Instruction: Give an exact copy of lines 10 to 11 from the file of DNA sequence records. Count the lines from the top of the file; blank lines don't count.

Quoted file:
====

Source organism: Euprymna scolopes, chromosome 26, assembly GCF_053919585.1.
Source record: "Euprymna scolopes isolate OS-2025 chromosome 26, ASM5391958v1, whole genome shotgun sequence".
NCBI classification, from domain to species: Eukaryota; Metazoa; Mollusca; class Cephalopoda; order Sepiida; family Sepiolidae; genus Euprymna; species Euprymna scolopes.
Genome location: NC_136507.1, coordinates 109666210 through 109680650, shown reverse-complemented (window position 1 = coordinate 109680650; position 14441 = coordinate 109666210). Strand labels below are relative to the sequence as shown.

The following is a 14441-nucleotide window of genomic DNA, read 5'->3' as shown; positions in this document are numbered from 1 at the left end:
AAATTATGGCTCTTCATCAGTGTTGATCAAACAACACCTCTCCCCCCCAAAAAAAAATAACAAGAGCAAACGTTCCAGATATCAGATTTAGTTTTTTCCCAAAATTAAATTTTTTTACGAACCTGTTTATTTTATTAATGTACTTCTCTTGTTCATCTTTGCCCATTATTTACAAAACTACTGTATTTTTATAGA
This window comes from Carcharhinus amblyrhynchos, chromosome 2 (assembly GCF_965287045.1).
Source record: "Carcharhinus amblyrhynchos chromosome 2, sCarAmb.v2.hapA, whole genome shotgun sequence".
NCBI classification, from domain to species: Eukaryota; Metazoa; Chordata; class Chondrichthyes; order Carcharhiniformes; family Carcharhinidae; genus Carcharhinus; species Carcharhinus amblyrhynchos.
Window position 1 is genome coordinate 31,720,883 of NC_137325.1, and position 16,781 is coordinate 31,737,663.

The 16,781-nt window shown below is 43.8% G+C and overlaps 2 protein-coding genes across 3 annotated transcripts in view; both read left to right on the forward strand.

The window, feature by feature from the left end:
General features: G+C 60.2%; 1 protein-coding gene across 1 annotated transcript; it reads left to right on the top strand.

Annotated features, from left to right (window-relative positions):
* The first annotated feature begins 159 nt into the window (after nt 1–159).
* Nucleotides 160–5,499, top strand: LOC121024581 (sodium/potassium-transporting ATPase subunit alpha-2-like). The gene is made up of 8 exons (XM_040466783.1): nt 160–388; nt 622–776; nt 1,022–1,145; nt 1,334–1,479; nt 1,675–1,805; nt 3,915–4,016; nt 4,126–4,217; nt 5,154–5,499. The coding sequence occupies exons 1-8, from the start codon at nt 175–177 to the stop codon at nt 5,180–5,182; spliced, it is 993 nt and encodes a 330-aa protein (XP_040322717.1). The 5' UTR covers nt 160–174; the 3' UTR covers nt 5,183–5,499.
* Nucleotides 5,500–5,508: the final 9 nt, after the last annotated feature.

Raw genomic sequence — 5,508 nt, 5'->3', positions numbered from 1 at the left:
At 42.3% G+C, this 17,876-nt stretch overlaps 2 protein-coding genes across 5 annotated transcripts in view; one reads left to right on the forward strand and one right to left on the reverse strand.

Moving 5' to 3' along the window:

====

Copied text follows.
Window position 1 is genome coordinate 31,720,883 of NC_137325.1, and position 16,781 is coordinate 31,737,663.

The 16,781-nt window shown below is 43.8% G+C and overlaps 2 protein-coding genes across 3 annotated transcripts in view; both read left to right on the forward strand.